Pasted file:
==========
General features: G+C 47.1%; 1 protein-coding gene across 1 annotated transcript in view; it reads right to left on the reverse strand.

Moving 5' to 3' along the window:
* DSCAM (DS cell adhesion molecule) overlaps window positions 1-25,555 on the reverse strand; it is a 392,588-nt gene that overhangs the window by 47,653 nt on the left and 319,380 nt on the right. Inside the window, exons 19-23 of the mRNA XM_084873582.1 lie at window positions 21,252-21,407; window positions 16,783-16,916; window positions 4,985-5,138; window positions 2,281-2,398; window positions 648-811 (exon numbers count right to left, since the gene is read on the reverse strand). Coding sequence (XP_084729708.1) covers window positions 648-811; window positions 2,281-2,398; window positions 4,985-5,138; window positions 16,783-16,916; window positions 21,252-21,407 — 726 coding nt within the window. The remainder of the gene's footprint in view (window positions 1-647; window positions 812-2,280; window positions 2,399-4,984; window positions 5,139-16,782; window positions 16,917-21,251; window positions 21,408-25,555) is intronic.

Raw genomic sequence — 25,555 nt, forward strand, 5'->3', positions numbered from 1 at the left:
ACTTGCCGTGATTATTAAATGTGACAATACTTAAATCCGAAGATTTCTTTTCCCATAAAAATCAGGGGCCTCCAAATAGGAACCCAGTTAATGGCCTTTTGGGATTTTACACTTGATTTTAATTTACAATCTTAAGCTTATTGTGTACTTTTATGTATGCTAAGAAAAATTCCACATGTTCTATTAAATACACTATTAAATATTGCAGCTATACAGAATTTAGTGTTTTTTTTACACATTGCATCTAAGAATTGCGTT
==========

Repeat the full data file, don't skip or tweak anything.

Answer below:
General features: G+C 47.1%; 1 protein-coding gene across 1 annotated transcript in view; it reads right to left on the reverse strand.

Moving 5' to 3' along the window:
* DSCAM (DS cell adhesion molecule) overlaps window positions 1-25,555 on the reverse strand; it is a 392,588-nt gene that overhangs the window by 47,653 nt on the left and 319,380 nt on the right. Inside the window, exons 19-23 of the mRNA XM_084873582.1 lie at window positions 21,252-21,407; window positions 16,783-16,916; window positions 4,985-5,138; window positions 2,281-2,398; window positions 648-811 (exon numbers count right to left, since the gene is read on the reverse strand). Coding sequence (XP_084729708.1) covers window positions 648-811; window positions 2,281-2,398; window positions 4,985-5,138; window positions 16,783-16,916; window positions 21,252-21,407 — 726 coding nt within the window. The remainder of the gene's footprint in view (window positions 1-647; window positions 812-2,280; window positions 2,399-4,984; window positions 5,139-16,782; window positions 16,917-21,251; window positions 21,408-25,555) is intronic.

Raw genomic sequence — 25,555 nt, forward strand, 5'->3', positions numbered from 1 at the left:
ACTTGCCGTGATTATTAAATGTGACAATACTTAAATCCGAAGATTTCTTTTCCCATAAAAATCAGGGGCCTCCAAATAGGAACCCAGTTAATGGCCTTTTGGGATTTTACACTTGATTTTAATTTACAATCTTAAGCTTATTGTGTACTTTTATGTATGCTAAGAAAAATTCCACATGTTCTATTAAATACACTATTAAATATTGCAGCTATACAGAATTTAGTGTTTTTTTTACACATTGCATCTAAGAATTGCGTT